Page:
Thinking is okay. Acknowledging that aspects of the world are complex, and don't fit into easily consumed chunks, is a part of how we "reach" people. We need to keep the simple things simple, and we need to explain the complex things well. Attempting to take shortcuts through intellectual complexity is another facet of technology as solutionism. The only people who win are the folks selling shortcuts -- and they have generally cashed their checks by the time the rest of us are cleaning up their messes.

Who Knows What You Read?

2 min read

I spend a lot of time thinking about ways to help people understand data collection and privacy. I've done workshops on tracking before, but over the next year I'd like to try this with a group of teachers, or possibly at an EdCamp. This activity could also work at the high school level, and possibly even with middle school students.

The goal of the activity is to provide participants the skills and tools to begin analyzing how online trackers work, and how to spot and identify them.

If anyone runs this activity, or has suggestions on how to improve or modify it, please let me know

Select an individual news article, and document how you found it. 

Then, read the article.

Then, document:

  • a. how you chose this individual article;
  • b. what device you read it on;
  • c. how long you spent reading it;
  • d. the web page you visited after you read it;
  • e. your physical location when you read it;
  • f. when during the day you read it.

Then, describe who else would know the answers to questions a-f, listed above. Include any companies that might be tracking any of the pages you visited, including the company that owns/controls the site that published the article. How difficult or easy would it be for them to share that information with other companies? How would you know if/when any of this information was shared, or how it was used?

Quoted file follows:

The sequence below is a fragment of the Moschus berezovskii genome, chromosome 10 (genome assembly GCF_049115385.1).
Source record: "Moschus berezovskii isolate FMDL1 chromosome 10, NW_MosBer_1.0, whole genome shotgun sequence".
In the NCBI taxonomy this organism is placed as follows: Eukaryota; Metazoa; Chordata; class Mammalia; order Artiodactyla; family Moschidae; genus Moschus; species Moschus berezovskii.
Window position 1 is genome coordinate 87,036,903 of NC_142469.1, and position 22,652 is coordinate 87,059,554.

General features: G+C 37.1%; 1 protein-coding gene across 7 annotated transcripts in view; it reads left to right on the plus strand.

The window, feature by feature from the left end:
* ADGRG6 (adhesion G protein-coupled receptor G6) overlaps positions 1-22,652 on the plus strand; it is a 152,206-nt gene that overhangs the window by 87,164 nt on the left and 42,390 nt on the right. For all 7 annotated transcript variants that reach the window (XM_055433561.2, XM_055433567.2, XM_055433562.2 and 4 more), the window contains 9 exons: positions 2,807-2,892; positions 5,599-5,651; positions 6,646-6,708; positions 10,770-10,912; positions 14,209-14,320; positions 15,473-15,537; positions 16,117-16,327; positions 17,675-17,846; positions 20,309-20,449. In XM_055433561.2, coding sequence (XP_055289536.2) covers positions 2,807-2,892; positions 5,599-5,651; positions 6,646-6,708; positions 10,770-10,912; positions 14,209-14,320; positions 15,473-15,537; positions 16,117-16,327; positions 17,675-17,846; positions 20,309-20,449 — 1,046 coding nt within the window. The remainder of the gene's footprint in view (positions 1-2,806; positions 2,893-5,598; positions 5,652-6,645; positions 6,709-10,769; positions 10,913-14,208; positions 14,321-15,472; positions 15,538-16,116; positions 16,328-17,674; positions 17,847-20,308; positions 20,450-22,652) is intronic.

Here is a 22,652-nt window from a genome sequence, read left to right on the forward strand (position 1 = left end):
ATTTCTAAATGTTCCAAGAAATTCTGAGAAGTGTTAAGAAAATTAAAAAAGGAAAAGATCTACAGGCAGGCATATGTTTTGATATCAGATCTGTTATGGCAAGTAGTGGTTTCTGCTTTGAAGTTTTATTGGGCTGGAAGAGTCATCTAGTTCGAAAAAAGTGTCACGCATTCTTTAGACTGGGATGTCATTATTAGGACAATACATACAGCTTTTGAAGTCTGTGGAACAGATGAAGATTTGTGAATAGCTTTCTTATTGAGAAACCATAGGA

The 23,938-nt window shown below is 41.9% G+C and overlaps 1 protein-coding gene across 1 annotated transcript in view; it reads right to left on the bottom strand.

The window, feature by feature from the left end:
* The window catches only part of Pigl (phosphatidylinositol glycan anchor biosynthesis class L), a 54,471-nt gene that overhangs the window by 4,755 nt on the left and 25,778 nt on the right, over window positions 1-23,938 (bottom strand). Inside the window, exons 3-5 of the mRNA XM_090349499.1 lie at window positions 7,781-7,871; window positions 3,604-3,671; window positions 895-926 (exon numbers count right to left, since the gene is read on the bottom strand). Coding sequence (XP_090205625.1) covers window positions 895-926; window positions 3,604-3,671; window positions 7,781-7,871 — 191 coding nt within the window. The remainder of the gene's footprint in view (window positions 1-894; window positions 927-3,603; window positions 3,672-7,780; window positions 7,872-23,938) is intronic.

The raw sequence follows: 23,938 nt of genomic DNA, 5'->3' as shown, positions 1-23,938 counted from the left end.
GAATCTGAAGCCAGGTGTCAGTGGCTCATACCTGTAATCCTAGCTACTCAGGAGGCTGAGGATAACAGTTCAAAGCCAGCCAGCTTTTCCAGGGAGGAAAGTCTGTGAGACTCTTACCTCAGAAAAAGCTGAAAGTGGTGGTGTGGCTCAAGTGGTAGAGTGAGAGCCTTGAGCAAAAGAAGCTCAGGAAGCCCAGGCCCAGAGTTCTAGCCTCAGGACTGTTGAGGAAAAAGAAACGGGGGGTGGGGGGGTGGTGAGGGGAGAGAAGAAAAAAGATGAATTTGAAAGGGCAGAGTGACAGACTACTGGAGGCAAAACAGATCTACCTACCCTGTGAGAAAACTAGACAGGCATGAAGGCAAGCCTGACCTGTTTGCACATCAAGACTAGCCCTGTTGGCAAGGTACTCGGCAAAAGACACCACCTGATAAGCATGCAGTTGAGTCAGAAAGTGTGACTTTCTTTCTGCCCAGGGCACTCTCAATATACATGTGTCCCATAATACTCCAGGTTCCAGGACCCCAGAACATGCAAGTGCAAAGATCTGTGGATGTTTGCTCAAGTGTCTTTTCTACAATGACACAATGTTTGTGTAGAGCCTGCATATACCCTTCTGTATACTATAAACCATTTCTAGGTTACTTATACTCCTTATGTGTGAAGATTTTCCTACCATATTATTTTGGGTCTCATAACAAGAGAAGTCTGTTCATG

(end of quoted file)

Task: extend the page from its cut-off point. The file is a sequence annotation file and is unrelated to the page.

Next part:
Then, compare this process to reading an article in a newspaper or magazine. When we read something in print, who else knows about it? How do they know?

Using just the information from only one article, what statements,judgments, or assumptions could someone make about you?

How would this change if they had information about 10 articles you read?

How would this change if they had access to your reading habits for the last week? The last month? The last year? 

To get a sense of the trackers on a page, use a tool like Ghostery or Lightbeam (Firefox only). While neither are as accurate as an intercepting proxy, they are both very accessible, and help illustrate the point with much less work.

Amazon and Whole Foods: Can I Have Some Data with that Kale?

4 min read

It looks like Amazon is buying Whole Foods

Let's take a step back and look at the data involved here. We will start by looking at a person who only uses Amazon to shop online, buys food from Whole Foods, and reads using the Kindle app.

For anyone who has ever bought something, Amazon has our home address, and possibly related shipping addresses (ie, ifyou have ever bought something as a gift and had it shipped directly to the recipient). Amazon potentially has one or more credit cards stored for us. Amazon has our purchasing history, and our browsing history. If we ever responded to an ad online for an Amazon product, Amazon has that referrer history, and can infer and expand their profile on us based on the sites that refer us to Amazon.

And, of course, Amazon collects information about all the different devices you use to access Amazon services - so Amazon has a precise record of all the hardware and software you use when you shop, potentially going back to when you first started shopping online. If you can't remember the phone you used in 2007, Amazon could probably tell you.

Moving on to Whole Foods, every time someone uses a credit card in the store, Whole Foods gets the person's name, their credit card number, their geographic location (the store), the time they were there, and the list of items they have purchased. Cross referencing this information with data collected by Amazon, the credit card number or name and zip code could be sufficient to connect these data sets with close to 100% certainty.